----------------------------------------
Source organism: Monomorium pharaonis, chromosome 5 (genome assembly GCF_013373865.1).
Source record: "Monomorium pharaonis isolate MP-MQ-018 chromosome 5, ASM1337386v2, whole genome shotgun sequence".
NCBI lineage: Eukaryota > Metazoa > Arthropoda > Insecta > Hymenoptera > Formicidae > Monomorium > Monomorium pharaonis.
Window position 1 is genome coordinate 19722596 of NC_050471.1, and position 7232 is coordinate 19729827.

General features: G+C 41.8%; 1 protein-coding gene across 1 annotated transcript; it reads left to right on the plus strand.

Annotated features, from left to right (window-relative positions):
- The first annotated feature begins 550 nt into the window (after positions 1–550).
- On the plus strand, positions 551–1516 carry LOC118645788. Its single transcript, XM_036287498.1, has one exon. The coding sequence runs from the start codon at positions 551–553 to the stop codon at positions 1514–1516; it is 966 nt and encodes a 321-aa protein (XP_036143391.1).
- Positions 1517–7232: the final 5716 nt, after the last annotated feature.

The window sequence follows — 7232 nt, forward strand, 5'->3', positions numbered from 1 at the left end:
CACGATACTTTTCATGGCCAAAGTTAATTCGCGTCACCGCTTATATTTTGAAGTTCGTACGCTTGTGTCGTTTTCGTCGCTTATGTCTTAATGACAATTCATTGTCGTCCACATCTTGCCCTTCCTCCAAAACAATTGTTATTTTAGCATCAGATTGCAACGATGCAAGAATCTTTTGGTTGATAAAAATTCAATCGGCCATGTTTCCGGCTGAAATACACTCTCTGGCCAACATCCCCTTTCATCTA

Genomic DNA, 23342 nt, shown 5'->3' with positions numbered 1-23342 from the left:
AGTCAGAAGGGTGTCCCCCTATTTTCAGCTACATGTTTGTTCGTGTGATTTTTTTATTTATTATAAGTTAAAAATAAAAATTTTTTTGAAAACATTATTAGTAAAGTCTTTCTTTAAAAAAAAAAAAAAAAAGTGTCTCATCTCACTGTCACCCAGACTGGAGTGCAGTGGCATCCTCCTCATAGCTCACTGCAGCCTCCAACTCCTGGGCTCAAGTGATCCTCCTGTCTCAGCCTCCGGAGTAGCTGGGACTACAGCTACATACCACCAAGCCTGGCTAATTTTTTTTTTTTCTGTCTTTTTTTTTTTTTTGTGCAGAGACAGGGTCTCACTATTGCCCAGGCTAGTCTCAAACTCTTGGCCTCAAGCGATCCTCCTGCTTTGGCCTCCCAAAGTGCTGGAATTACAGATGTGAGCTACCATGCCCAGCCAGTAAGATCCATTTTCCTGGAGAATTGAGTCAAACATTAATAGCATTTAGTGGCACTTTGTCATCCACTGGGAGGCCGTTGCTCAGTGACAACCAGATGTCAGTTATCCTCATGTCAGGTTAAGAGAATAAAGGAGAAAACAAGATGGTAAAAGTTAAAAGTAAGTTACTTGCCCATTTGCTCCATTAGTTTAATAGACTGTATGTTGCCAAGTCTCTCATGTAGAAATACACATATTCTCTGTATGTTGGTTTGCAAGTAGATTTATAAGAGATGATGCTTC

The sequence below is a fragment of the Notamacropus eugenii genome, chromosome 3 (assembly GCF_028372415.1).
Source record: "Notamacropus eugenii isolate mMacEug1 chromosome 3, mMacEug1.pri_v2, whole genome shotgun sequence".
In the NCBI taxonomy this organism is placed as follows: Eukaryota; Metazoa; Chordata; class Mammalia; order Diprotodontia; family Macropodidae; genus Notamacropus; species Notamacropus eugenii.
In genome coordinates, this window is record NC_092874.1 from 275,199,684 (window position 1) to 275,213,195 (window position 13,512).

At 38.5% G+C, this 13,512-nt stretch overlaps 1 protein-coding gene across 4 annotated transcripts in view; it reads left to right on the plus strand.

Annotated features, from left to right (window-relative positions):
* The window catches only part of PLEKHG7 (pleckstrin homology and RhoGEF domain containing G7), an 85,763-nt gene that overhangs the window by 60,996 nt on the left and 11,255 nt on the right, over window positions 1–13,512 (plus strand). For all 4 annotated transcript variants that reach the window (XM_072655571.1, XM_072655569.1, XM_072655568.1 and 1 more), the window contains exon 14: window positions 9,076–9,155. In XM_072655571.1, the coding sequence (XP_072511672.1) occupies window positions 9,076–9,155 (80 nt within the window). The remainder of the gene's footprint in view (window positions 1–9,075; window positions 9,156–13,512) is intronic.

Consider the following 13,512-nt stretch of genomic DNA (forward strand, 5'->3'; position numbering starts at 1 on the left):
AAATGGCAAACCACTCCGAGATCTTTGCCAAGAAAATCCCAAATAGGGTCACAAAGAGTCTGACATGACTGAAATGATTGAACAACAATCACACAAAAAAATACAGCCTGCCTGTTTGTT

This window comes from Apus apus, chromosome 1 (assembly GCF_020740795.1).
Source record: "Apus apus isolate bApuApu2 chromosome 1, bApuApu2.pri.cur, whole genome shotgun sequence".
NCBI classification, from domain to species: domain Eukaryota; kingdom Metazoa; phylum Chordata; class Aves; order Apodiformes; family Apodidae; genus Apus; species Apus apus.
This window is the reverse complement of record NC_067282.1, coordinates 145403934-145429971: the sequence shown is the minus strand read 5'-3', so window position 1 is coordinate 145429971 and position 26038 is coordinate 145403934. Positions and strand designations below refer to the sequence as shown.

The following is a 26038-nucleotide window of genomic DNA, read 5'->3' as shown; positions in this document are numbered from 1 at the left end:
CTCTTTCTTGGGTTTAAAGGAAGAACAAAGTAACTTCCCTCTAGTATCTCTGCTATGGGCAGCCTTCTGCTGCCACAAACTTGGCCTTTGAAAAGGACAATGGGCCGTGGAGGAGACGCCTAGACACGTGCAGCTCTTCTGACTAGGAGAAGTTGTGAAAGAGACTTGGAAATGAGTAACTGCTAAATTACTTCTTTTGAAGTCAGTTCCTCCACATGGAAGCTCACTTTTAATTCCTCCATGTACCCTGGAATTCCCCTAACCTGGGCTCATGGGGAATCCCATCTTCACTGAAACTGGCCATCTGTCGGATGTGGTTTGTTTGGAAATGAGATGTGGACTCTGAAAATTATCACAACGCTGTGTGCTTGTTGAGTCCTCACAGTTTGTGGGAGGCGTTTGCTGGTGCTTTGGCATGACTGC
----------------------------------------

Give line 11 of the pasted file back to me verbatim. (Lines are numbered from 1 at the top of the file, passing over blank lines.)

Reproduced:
CACGATACTTTTCATGGCCAAAGTTAATTCGCGTCACCGCTTATATTTTGAAGTTCGTACGCTTGTGTCGTTTTCGTCGCTTATGTCTTAATGACAATTCATTGTCGTCCACATCTTGCCCTTCCTCCAAAACAATTGTTATTTTAGCATCAGATTGCAACGATGCAAGAATCTTTTGGTTGATAAAAATTCAATCGGCCATGTTTCCGGCTGAAATACACTCTCTGGCCAACATCCCCTTTCATCTA